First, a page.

Pittman did not return New Times calls seeking comment for this story.
Malavenda dropped the NASD arbitration process because his attorney advised him it would take another year. Last month Malavenda reached a settlement with Arizona Capital. He won't disclose the terms.
"That whole thing is just a total nightmare," he says. "I am so disgusted with the whole system. I'm really bitter."
Malavenda says his investment days are over.
"You have to start hiding your money in a mattress. I think our grandfathers were right. Don't trust the bank. Don't trust nobody," he says.
"It's a shame. It really is."
William Malavenda's experience with Arizona Capital is straightforward compared to what happened to investors sucked into Wilson's Mayberry USA, the Internet porn-blocker.
"Whoa! Hang on to your hat," says William F. Kent, a commodities trader on the Chicago Mercantile Exchange who invested $45,000 in Mayberry stock.
"I have no idea what's going on," he says. "I've got no return on my investment. Basically, the deal is gone."
Kent, along with several dozen other associates who are connected with the Chicago Mercantile Exchange, bought more than $400,000 worth of Mayberry stock.
The Chicago-area investors were brought into the deal by commodities trader Michael Lang, who learned about Mayberry USA from former Arizona Capital broker Jeff Oates.
Lang, who invested $150,000 in Mayberry USA, is a sophisticated investor and knows well the risks of investing in small companies. But what he saw happen with Mayberry left him and other investors stunned.
"It was probably the finest thing that could ever happen to the Internet for the average person, and it goes down the drain," says Frank Ness, another Chicago investor who put in $30,000.
Lang and other investors say they thought Mayberry USA was a sure bet. The name was great. And in the fall of 1998 there was a strong demand for Internet filtering services to keep pornography out of homes.
Mayberry USA appeared to have a solid business plan, and the timing was perfect. Dot com stocks were soaring. Mayberry USA seemed like a ground-floor opportunity in a company that would soon go public and make a killing.
Everyone was optimistic.
Oates was telling Chicago-area investors in early 1999 to expect Mayberry USA to proffer an initial public offering by late summer. He also told investors to expect a four-or-five share-to-one stock split prior to the public offering.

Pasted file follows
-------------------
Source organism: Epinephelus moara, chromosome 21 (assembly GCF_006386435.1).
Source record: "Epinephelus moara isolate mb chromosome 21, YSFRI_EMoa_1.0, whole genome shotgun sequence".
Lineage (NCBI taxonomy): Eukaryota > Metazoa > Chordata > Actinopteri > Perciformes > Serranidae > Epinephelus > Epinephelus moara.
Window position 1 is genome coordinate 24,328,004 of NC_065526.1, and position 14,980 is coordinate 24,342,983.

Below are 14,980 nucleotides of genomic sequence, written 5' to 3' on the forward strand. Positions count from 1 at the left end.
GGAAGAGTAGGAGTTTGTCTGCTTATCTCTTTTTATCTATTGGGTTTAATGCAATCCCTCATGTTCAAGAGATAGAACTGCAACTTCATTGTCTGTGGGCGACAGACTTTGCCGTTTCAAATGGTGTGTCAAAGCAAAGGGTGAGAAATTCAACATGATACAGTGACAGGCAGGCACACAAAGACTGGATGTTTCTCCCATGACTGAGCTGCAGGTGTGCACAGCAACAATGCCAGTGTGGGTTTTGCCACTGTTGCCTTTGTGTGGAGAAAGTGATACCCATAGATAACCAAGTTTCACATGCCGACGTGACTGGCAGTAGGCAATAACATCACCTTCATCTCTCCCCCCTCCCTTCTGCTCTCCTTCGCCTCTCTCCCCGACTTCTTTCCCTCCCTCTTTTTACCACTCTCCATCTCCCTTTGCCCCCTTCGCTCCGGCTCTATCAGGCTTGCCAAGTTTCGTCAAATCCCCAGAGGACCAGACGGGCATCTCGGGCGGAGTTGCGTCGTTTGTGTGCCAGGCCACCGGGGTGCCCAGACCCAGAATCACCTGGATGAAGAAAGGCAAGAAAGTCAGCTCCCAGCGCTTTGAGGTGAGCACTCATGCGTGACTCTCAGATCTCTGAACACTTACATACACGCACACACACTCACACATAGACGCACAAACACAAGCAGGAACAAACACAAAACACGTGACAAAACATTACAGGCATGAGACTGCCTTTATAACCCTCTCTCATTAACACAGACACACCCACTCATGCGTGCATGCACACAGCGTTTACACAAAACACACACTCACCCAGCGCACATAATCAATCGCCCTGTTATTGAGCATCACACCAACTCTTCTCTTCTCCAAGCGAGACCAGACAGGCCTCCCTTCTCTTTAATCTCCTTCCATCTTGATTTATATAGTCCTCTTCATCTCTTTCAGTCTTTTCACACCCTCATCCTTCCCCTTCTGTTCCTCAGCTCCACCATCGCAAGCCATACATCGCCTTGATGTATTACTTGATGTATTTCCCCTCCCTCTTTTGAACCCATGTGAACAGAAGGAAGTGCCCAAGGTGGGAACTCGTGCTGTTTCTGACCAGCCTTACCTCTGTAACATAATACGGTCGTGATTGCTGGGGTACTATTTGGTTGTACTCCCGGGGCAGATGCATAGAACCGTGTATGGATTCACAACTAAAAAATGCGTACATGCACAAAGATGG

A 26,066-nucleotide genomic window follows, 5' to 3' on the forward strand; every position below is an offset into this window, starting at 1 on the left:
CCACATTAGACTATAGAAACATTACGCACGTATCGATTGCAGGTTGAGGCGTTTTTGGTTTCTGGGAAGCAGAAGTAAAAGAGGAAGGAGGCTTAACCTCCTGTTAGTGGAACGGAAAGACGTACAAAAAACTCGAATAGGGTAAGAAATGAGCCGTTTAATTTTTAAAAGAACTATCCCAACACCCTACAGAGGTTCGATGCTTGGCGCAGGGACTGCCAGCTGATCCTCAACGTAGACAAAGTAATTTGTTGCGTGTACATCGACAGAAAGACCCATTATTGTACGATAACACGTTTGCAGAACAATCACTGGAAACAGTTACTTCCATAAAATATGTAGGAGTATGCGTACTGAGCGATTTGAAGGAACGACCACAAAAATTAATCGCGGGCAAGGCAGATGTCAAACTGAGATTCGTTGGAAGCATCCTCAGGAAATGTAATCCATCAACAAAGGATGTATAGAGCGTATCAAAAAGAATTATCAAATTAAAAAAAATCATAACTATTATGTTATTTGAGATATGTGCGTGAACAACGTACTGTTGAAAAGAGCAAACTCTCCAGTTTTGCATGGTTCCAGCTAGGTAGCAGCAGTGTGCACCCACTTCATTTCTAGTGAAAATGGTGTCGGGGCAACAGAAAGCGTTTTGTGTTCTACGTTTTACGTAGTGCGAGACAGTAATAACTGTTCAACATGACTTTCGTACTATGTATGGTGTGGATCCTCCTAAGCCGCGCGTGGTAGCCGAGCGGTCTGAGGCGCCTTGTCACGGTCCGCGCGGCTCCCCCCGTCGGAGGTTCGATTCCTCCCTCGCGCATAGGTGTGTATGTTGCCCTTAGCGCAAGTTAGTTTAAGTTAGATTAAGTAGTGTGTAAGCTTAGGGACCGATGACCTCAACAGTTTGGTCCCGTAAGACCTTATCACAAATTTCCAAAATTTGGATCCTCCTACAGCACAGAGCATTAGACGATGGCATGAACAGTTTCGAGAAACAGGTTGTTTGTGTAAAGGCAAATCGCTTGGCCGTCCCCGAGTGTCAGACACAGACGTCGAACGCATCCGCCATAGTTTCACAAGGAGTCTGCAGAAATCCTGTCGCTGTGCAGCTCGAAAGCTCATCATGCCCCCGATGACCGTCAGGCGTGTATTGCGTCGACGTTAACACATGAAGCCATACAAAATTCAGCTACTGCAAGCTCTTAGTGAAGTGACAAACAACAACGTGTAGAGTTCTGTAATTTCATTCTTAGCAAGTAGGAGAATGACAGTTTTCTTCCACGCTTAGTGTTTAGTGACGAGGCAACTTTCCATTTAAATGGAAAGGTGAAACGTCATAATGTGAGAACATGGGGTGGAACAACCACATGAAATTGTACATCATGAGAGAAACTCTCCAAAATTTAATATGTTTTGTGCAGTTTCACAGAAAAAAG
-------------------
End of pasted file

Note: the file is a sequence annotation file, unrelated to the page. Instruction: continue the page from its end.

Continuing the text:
"That [split] combined with a $15 per share price might make us all a few bucks," Oates states in a February 3, 1999, e-mail to a Chicago investor.
But by late spring 1999, problems began to emerge. Oates, who refused to be interviewed, stopped selling the stock and withdrew from Arizona Capital, but stayed in touch with Mayberry USA investors.
By the fall of 1999, it was becoming apparent that Mayberry was nowhere near ready to go public, and Oates, along with shareholders, began to get upset.
"There are some very promising things in the pipeline, but this has taken far, far too long in my opinion," Oates states in an October 24, 1999, e-mail to investors.
With Oates out of Arizona Capital, Wilson hired Phil Nuciola in September 1999 to keep the Mayberry USA juggernaut rolling.
Nuciola didn't just walk in off the street and land the job.
The former bar bouncer, car salesman and occasional stockbroker was very familiar with Mayberry USA.
Before moving to Scottsdale, Nuciola was selling Mayberry USA stock directly for Mayberry from its Rochester, New York, sales headquarters. He also had a direct financial interest in Mayberry USA through a Mayberry subsidiary called Child Online Protective Services.
Even after he was hired by Arizona Capital to sell Mayberry USA stock, Nuciola continued to work at Mayberry USA as vice president of investor relations and mergers and acquisitions.
Nuciola's sister was also involved in Mayberry USA. Marla Nuciola Gold helped manage Mayberry's telephone sales department. She also is married to David Gold, who is vice president of sales for Mayberry USA.
Wilson and David Gold, meanwhile, have a long-standing business relationship. The two attempted to start a stock brokerage firm in 1996, but were unable to raise the funds.
With Nuciola now working for Arizona Capital, Mayberry USA and Arizona Capital had become a very tangled web with boundless potential for conflicts of interest.
The average investor was completely in the dark. But other problems soon became apparent.
In the spring of 1999, Lang, the commodities trader, set up a meeting for Wilson and Mayberry chairman Richie Martin with William Smithburg, the retired chief executive officer of the marketing conglomerate Quaker Oats.